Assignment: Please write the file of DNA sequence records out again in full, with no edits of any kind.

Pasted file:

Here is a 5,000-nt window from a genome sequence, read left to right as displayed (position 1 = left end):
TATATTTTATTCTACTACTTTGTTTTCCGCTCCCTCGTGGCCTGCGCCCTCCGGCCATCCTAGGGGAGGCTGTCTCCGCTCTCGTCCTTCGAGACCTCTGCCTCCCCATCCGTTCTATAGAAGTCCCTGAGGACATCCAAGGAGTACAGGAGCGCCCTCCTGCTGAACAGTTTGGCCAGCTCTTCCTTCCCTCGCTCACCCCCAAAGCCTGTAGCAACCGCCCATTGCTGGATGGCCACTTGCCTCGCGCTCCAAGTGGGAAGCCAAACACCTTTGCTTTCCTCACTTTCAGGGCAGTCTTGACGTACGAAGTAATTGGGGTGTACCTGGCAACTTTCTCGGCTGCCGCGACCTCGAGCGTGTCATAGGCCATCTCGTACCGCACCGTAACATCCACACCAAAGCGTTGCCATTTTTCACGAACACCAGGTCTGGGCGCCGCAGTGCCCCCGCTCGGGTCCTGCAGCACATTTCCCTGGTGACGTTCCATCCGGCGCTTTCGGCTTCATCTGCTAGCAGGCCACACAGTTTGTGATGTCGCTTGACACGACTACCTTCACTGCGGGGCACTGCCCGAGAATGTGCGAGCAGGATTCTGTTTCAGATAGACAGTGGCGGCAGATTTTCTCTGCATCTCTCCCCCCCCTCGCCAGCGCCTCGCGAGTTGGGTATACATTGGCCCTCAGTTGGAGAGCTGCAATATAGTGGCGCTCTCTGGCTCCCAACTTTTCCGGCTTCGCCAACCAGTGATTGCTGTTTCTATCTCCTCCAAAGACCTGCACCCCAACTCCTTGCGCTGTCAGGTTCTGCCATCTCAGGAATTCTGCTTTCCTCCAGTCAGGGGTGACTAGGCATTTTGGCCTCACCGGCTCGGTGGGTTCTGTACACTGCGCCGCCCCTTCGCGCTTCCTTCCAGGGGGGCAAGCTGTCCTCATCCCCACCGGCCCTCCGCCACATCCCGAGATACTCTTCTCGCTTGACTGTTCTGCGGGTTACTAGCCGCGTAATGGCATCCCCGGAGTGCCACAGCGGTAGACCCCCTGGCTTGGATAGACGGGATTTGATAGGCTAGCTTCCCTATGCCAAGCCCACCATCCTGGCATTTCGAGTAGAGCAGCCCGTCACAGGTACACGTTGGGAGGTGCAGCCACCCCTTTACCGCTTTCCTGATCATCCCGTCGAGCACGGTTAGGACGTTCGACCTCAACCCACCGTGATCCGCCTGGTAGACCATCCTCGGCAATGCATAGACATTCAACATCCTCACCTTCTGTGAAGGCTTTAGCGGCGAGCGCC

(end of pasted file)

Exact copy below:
Here is a 5,000-nt window from a genome sequence, read left to right as displayed (position 1 = left end):
TATATTTTATTCTACTACTTTGTTTTCCGCTCCCTCGTGGCCTGCGCCCTCCGGCCATCCTAGGGGAGGCTGTCTCCGCTCTCGTCCTTCGAGACCTCTGCCTCCCCATCCGTTCTATAGAAGTCCCTGAGGACATCCAAGGAGTACAGGAGCGCCCTCCTGCTGAACAGTTTGGCCAGCTCTTCCTTCCCTCGCTCACCCCCAAAGCCTGTAGCAACCGCCCATTGCTGGATGGCCACTTGCCTCGCGCTCCAAGTGGGAAGCCAAACACCTTTGCTTTCCTCACTTTCAGGGCAGTCTTGACGTACGAAGTAATTGGGGTGTACCTGGCAACTTTCTCGGCTGCCGCGACCTCGAGCGTGTCATAGGCCATCTCGTACCGCACCGTAACATCCACACCAAAGCGTTGCCATTTTTCACGAACACCAGGTCTGGGCGCCGCAGTGCCCCCGCTCGGGTCCTGCAGCACATTTCCCTGGTGACGTTCCATCCGGCGCTTTCGGCTTCATCTGCTAGCAGGCCACACAGTTTGTGATGTCGCTTGACACGACTACCTTCACTGCGGGGCACTGCCCGAGAATGTGCGAGCAGGATTCTGTTTCAGATAGACAGTGGCGGCAGATTTTCTCTGCATCTCTCCCCCCCCTCGCCAGCGCCTCGCGAGTTGGGTATACATTGGCCCTCAGTTGGAGAGCTGCAATATAGTGGCGCTCTCTGGCTCCCAACTTTTCCGGCTTCGCCAACCAGTGATTGCTGTTTCTATCTCCTCCAAAGACCTGCACCCCAACTCCTTGCGCTGTCAGGTTCTGCCATCTCAGGAATTCTGCTTTCCTCCAGTCAGGGGTGACTAGGCATTTTGGCCTCACCGGCTCGGTGGGTTCTGTACACTGCGCCGCCCCTTCGCGCTTCCTTCCAGGGGGGCAAGCTGTCCTCATCCCCACCGGCCCTCCGCCACATCCCGAGATACTCTTCTCGCTTGACTGTTCTGCGGGTTACTAGCCGCGTAATGGCATCCCCGGAGTGCCACAGCGGTAGACCCCCTGGCTTGGATAGACGGGATTTGATAGGCTAGCTTCCCTATGCCAAGCCCACCATCCTGGCATTTCGAGTAGAGCAGCCCGTCACAGGTACACGTTGGGAGGTGCAGCCACCCCTTTACCGCTTTCCTGATCATCCCGTCGAGCACGGTTAGGACGTTCGACCTCAACCCACCGTGATCCGCCTGGTAGACCATCCTCGGCAATGCATAGACATTCAACATCCTCACCTTCTGTGAAGGCTTTAGCGGCGAGCGCC